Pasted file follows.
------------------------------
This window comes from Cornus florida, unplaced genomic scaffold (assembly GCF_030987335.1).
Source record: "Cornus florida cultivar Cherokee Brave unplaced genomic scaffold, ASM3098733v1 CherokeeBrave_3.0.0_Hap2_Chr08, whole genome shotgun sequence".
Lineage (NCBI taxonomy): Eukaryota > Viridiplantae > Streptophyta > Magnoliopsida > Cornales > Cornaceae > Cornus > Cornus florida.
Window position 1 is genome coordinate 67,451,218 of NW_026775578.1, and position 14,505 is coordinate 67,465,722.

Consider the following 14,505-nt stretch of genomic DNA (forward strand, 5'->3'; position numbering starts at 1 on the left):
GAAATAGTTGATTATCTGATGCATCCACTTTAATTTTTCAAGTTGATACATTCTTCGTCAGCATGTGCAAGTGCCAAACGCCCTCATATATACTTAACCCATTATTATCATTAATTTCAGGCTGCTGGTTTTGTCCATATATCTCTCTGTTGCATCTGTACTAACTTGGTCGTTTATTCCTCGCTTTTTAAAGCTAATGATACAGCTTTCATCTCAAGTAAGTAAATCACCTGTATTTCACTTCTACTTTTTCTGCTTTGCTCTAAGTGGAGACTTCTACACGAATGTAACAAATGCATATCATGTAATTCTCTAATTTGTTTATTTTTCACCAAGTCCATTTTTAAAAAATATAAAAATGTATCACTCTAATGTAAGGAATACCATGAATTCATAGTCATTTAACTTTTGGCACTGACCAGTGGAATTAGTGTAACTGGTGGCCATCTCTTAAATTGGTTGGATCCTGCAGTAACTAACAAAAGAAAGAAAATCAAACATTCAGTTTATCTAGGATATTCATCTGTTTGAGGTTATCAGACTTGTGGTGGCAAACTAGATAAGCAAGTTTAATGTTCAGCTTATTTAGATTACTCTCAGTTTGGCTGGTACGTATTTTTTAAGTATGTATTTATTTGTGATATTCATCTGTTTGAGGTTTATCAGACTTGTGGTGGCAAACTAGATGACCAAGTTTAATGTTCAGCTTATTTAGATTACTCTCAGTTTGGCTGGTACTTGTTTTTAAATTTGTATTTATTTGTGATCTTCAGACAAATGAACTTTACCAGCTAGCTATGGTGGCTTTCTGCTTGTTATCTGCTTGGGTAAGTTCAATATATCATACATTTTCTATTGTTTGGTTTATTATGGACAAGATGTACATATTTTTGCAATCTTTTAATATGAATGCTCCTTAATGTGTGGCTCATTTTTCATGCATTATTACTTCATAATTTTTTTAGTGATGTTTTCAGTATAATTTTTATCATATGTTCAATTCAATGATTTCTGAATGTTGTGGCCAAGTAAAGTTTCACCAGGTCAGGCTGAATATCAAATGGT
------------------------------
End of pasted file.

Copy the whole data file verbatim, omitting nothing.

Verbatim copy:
This window comes from Cornus florida, unplaced genomic scaffold (assembly GCF_030987335.1).
Source record: "Cornus florida cultivar Cherokee Brave unplaced genomic scaffold, ASM3098733v1 CherokeeBrave_3.0.0_Hap2_Chr08, whole genome shotgun sequence".
Lineage (NCBI taxonomy): Eukaryota > Viridiplantae > Streptophyta > Magnoliopsida > Cornales > Cornaceae > Cornus > Cornus florida.
Window position 1 is genome coordinate 67,451,218 of NW_026775578.1, and position 14,505 is coordinate 67,465,722.

Consider the following 14,505-nt stretch of genomic DNA (forward strand, 5'->3'; position numbering starts at 1 on the left):
GAAATAGTTGATTATCTGATGCATCCACTTTAATTTTTCAAGTTGATACATTCTTCGTCAGCATGTGCAAGTGCCAAACGCCCTCATATATACTTAACCCATTATTATCATTAATTTCAGGCTGCTGGTTTTGTCCATATATCTCTCTGTTGCATCTGTACTAACTTGGTCGTTTATTCCTCGCTTTTTAAAGCTAATGATACAGCTTTCATCTCAAGTAAGTAAATCACCTGTATTTCACTTCTACTTTTTCTGCTTTGCTCTAAGTGGAGACTTCTACACGAATGTAACAAATGCATATCATGTAATTCTCTAATTTGTTTATTTTTCACCAAGTCCATTTTTAAAAAATATAAAAATGTATCACTCTAATGTAAGGAATACCATGAATTCATAGTCATTTAACTTTTGGCACTGACCAGTGGAATTAGTGTAACTGGTGGCCATCTCTTAAATTGGTTGGATCCTGCAGTAACTAACAAAAGAAAGAAAATCAAACATTCAGTTTATCTAGGATATTCATCTGTTTGAGGTTATCAGACTTGTGGTGGCAAACTAGATAAGCAAGTTTAATGTTCAGCTTATTTAGATTACTCTCAGTTTGGCTGGTACGTATTTTTTAAGTATGTATTTATTTGTGATATTCATCTGTTTGAGGTTTATCAGACTTGTGGTGGCAAACTAGATGACCAAGTTTAATGTTCAGCTTATTTAGATTACTCTCAGTTTGGCTGGTACTTGTTTTTAAATTTGTATTTATTTGTGATCTTCAGACAAATGAACTTTACCAGCTAGCTATGGTGGCTTTCTGCTTGTTATCTGCTTGGGTAAGTTCAATATATCATACATTTTCTATTGTTTGGTTTATTATGGACAAGATGTACATATTTTTGCAATCTTTTAATATGAATGCTCCTTAATGTGTGGCTCATTTTTCATGCATTATTACTTCATAATTTTTTTAGTGATGTTTTCAGTATAATTTTTATCATATGTTCAATTCAATGATTTCTGAATGTTGTGGCCAAGTAAAGTTTCACCAGGTCAGGCTGAATATCAAATGGT